FEWER RECESSIONS BUT WEAKER RECOVERIES
In recent decades, the U.S. economy has become more stable. Notwithstanding the global financial crisis, recessions are milder and less frequent, while recoveries are weaker. The business cycle has certainly not been eliminated, but perhaps it has been tamed.
Several factors explain this increased economic stability, including better inventory management and diminished volatility in the housing sector, government spending and the services sector. In addition, some of the ultimate causes of recessions – the deeper imbalances that build up over time – have faded in their relevance.
What does this mean for future recessions? We use a simple model to consider the question. Data between 1948 and 1998 suggest the probability of recession is around 4% per quarter; however, data over the past 20 years suggest a lower probability. Our model suggests that there is a 50% chance that, ignoring late-cycle dynamics, the current U.S. expansion would survive for another 17 quarters.
The same model tells us that downturns will be less deep. Between 1948 and 2018, the average recession included a 1.9% decline in real GDP. In a hypothetical future recession the decline could be just 1.4%. At the same time, recoveries will be less robust. On average, in the three years following the 11 recessions since 1948, the economy grew by 13.9%. However, based on the last 20 years of GDP volatility, a hypothetical future recovery could involve just 7.0% growth in the first three years.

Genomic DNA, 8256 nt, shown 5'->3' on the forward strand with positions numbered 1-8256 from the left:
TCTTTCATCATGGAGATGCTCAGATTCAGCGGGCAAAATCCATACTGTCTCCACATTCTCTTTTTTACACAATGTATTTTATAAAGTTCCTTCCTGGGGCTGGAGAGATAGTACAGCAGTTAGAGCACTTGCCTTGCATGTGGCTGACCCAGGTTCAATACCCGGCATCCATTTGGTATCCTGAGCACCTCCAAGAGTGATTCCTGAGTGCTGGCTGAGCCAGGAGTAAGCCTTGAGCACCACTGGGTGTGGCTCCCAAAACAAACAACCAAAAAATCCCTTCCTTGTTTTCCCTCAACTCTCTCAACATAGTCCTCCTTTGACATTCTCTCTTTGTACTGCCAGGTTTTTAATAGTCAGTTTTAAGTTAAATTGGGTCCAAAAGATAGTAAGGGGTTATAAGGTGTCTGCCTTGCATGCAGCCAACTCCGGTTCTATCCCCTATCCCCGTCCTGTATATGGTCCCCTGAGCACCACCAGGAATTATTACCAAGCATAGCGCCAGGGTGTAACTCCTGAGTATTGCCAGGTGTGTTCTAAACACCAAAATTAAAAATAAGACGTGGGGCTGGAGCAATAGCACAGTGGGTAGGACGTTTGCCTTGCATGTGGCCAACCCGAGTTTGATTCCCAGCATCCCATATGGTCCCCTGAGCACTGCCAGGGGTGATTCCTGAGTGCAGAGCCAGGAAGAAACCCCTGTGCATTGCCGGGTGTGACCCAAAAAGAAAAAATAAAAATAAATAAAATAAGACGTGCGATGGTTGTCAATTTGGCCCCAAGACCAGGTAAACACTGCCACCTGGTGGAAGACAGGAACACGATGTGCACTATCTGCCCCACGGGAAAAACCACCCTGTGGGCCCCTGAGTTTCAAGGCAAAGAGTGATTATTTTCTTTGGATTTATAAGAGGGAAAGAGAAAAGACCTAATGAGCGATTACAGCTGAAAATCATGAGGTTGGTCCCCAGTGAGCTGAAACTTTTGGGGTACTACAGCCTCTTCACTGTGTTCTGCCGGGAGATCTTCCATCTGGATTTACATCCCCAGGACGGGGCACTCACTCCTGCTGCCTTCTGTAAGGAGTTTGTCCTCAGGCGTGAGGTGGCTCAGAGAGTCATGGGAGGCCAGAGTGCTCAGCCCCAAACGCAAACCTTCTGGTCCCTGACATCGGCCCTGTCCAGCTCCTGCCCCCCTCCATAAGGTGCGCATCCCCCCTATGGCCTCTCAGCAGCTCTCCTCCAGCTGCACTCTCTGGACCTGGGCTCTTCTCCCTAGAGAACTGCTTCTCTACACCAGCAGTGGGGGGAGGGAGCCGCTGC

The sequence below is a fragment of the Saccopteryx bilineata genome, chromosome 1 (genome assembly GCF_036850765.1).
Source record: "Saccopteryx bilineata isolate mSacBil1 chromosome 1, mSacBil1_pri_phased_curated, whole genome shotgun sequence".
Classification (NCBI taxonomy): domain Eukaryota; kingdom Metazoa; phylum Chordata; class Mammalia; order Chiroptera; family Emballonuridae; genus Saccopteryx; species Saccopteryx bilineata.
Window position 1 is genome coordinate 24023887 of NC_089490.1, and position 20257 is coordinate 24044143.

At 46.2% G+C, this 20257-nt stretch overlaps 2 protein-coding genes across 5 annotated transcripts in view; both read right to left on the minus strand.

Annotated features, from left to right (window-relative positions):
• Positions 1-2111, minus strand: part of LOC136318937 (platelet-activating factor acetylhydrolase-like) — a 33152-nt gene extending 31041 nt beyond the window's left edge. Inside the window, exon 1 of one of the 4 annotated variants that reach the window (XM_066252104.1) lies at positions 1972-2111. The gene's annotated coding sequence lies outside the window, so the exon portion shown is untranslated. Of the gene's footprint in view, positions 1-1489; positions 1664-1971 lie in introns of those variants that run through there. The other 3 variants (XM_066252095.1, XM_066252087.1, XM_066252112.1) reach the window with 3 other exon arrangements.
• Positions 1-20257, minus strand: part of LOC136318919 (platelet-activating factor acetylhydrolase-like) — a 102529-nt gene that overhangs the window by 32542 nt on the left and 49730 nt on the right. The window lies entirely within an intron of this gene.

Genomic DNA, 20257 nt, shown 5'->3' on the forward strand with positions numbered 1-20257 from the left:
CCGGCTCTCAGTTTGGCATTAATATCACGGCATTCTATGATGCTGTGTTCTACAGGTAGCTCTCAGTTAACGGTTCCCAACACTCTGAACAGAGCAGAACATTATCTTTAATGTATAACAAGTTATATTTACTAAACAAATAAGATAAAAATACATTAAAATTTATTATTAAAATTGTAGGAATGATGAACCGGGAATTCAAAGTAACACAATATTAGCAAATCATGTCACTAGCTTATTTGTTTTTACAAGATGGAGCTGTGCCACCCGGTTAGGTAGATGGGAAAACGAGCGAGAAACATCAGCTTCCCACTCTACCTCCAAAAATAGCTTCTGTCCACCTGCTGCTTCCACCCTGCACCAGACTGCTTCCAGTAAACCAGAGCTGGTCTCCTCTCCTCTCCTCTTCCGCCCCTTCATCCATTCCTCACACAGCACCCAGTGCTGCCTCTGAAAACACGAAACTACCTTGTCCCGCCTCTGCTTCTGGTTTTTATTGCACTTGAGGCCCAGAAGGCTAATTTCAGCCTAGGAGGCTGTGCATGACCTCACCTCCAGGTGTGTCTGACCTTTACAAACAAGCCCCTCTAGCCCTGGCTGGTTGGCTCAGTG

As the U.S. economy has become more stable, we have seen an evolution in the nature of systemic risk to expansion. Runaway inflation, for example, seems less likely in the future, reducing the risk of rapidly tightening monetary policy. The role of credit has also changed, with easier access to credit smoothing consumption but perhaps also fueling bubbles.
Our analysis focuses chiefly on the U.S., in part because U.S. recessions have often sparked downturns overseas, but also because trends highlighted in the U.S. appear to be relevant elsewhere. However, examining the mean and variance of other economies, including Japan, the UK and a group of 15 European countries, in all cases GDP volatility has diminished and growth has slowed, resulting in more stable global growth. Looking ahead, we expect this trend to continue.
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